Boris Johnson is calling on MPs to back his plan to hold an early general election on 15 October.
The PM has laid a motion in the Commons to secure the poll. To succeed, it needs the support of two-thirds of MPs.
But Labour, the SNP and the Liberal Democrats have said they will not vote in favour.
It comes after MPs backed a bill to block a no-deal Brexit if the PM hasn’t agreed a plan with the EU ahead of the 31 October deadline.
Mr Johnson dubbed it a “surrender bill” that would “cut his legs off” for negotiations on a new deal, minus the controversial backstop.
But the bill passed all its stages in the Commons in one day, with the support of most opposition parties and Tory rebels, as they tried to push it through ahead of Parliament being suspended next week.
It will now go to the Lords for approval.
Peers are debating a business motion on how to move forward with the bill on Thursday – but pro-Brexit peers have laid down over 100 amendments to derail its progress.
The PM warned on Tuesday that he would return to the Commons with a motion for an election under the Fixed Term Parliaments Act if the bill got to this stage.
Speaking as he introduced the motion, Mr Johnson said the bill approved to block a no-deal “hands control to Brussels”, and “scuppers any serious negotiations”.
He said it would force him to “surrender” to the EU, adding: “I refuse to do this and it is clear there is only one way forward for the country.
“In my view, and in the view of this government, there must now be an election on Tuesday 15 October.”
But Labour leader Jeremy Corbyn said Mr Johnson’s offer of an election was “a bit like an offer of an apple to Snow White from the Wicked Queen… offering the poison of a no deal”.
He added: “Let this bill [to block a no deal] pass and gain Royal Assent, then we will back an election so we do not crash out.”
The leader of the SNP in Westminster, Ian Blackford, said the debate about an early election was only going ahead because the PM had lost the vote against the bill.
He added: “[Mr Johnson] must accept the will of this House, accept the bill that Parliament has passed, accept your duty as prime minister and go to the European Council on 17 October and negotiate the extension you have been instructed to deliver.”
Leader of the Liberal Democrats, Jo Swinson, praised the cross-party work on the bill as “putting the national interest first”, but condemned Mr Johnson’s reaction.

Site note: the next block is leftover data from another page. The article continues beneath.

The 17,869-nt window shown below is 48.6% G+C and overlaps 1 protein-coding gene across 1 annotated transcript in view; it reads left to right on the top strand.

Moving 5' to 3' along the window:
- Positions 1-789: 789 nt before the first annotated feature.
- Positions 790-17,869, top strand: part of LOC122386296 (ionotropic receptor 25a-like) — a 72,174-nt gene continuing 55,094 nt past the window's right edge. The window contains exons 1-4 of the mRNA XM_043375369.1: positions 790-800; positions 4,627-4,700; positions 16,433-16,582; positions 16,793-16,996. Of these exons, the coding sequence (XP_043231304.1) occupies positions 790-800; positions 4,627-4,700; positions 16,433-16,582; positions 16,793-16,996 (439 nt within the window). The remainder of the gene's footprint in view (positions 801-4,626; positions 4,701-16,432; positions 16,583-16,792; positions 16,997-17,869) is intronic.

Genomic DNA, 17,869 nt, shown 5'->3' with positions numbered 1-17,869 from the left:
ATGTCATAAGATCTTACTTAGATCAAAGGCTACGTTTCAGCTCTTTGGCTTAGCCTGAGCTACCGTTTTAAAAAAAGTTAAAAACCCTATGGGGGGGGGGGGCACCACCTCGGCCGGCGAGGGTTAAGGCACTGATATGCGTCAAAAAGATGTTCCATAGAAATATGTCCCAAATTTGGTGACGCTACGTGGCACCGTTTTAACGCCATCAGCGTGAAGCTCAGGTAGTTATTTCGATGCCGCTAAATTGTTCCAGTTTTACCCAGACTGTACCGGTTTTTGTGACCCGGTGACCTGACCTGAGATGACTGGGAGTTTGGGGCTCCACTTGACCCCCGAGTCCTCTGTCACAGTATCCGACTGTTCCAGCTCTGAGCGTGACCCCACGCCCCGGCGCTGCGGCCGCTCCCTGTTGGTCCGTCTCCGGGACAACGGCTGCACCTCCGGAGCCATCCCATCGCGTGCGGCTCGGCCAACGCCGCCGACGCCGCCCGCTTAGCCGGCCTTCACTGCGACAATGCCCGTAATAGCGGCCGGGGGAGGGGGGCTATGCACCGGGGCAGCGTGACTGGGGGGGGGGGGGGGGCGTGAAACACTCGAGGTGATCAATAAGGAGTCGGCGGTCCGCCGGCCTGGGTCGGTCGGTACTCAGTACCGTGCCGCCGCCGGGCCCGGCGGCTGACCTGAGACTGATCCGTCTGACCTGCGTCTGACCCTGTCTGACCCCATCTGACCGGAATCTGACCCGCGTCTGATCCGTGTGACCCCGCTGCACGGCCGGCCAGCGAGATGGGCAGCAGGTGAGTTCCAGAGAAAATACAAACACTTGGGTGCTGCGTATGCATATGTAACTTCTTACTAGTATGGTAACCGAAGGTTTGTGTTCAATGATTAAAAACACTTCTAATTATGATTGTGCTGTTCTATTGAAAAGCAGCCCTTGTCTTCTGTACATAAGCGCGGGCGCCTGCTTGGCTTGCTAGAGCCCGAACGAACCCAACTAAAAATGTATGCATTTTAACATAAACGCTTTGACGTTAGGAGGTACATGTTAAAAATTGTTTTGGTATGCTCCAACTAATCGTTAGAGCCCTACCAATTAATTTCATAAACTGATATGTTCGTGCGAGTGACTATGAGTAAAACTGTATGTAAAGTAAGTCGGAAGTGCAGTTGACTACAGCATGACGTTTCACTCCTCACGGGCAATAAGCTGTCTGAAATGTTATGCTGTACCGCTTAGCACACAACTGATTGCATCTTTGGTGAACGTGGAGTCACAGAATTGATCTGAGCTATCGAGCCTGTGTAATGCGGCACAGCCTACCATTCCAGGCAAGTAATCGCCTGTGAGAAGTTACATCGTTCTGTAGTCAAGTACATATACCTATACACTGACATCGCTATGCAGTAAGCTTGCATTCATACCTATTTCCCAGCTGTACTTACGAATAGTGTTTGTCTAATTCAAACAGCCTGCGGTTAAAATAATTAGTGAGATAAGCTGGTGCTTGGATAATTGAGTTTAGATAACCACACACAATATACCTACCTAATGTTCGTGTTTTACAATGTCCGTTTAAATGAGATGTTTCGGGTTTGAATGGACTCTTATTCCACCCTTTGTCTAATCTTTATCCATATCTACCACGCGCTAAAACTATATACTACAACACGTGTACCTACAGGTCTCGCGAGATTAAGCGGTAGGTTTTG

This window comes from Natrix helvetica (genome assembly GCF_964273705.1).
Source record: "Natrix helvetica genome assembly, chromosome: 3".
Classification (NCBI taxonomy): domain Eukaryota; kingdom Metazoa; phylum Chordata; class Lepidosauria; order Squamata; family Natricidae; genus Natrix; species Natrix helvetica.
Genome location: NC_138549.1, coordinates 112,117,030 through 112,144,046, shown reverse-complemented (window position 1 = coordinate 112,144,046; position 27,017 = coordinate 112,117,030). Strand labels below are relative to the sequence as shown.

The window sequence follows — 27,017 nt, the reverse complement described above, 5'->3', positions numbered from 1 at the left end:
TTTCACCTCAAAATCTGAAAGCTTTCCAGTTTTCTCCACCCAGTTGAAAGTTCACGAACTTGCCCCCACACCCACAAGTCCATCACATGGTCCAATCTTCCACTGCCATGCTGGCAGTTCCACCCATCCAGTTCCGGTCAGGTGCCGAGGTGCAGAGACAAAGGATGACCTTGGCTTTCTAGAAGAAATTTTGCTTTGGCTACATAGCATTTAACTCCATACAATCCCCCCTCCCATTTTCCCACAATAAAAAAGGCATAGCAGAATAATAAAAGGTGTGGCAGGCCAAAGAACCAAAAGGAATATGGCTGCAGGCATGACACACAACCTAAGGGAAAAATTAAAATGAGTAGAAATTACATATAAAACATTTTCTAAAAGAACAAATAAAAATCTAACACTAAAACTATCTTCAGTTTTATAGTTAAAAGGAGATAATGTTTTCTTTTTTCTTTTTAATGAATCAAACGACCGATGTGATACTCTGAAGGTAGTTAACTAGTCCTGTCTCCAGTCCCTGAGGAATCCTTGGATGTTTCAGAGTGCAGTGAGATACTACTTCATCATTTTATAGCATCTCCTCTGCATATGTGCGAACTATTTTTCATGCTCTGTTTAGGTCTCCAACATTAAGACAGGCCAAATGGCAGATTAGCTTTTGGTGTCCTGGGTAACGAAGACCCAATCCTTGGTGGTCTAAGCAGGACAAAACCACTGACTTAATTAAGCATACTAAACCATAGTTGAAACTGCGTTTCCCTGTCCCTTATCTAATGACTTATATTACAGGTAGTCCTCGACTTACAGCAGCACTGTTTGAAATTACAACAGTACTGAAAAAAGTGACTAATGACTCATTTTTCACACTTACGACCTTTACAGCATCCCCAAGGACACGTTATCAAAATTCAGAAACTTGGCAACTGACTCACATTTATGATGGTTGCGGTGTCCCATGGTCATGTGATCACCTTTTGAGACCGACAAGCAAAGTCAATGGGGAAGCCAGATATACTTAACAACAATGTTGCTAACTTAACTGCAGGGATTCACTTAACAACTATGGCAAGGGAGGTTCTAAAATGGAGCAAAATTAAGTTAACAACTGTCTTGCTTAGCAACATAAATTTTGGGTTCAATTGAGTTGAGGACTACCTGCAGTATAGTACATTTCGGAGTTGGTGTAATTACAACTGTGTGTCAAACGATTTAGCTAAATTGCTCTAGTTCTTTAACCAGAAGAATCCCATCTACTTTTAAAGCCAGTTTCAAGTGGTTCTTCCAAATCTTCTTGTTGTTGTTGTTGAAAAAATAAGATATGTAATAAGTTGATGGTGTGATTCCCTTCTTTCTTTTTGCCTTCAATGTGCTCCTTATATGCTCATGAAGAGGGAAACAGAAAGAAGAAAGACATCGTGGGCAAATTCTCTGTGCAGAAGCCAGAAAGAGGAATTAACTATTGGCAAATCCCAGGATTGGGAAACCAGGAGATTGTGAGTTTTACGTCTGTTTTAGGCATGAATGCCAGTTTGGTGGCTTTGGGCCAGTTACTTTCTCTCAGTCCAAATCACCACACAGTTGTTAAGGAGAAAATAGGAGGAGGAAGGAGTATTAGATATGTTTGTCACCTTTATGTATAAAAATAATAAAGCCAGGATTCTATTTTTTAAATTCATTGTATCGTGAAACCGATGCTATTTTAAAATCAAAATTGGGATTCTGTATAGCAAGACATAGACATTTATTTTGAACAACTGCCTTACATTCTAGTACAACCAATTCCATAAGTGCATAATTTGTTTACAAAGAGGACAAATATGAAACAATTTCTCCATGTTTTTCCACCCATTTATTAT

“I am intrigued that as a result of this vote… the prime minister’s response is this somehow messes up his plan,” she added.
“If he is seriously saying the extent of his plan was to try to bully the EU and only get a good deal by threatening [to] leave without a deal… it is not very well thought through.”
But Tory MP Nigel Evans criticised the opposition, telling the Commons: “They have been given an opportunity [for an election] and they are running scared – not just from the prime minister, not just from a general election, but from the people of this country who in 2016 said they wanted to leave the EU.”
Earlier, shadow Brexit secretary Sir Keir Starmer told Labour MPs the leadership would not back an election until a Brexit delay had been agreed with the EU – making the 15 October proposal impossible.
But the First Minister of Scotland and leader of the SNP, Nicola Sturgeon, tweeted that the opposition parties must “seek to force [an] election” after the bill becomes law but before Parliament is suspended.
She added: “It’s starting to feel like Labour doesn’t want an election at all and leaving this PM in place knowing he’ll try every trick in book to get what he wants would be irresponsible.”
What does the no-deal bill say?
The bill says the prime minister will have until 19 October to either pass a deal in Parliament or get MPs to approve a no-deal Brexit.
Once this deadline has passed, he will have to request an extension to the UK’s departure date to 31 January 2020 – and, unusually, the bill actually includes the wording of the letter he would have to write.
If the EU responds by proposing a different date, the PM will have two days to accept that proposal. During that time, MPs – not the government – will have the opportunity to reject the EU’s date.
The bill also requires ministers to report to the House of Commons over the next few months. potentially providing more opportunities to take control of the timetable.
Be aware though, this could all change over the next few days because MPs and peers have the power to pass amendments to any law.
Meanwhile, the fallout from No 10’s decision to withdraw the party whip from 21 Tory rebels who backed the bill to block no deal has continued to face criticism from others in the party.
High profile figures, including two former chancellors and Sir Winston Churchill’s grandson, were expelled from the Parliamentary party on Tuesday night.
Now a group of around 80 Conservatives have written to the prime minister, calling on him to re-instate the whip to the “principled, hard-working and dedicated” MPs.
In a statement on behalf of the “One Nation Caucus”, former minister and Tory MP Damian Green: “Removing the whip from valued colleagues who have served their country and party with distinction damages our hope of winning the next general election.”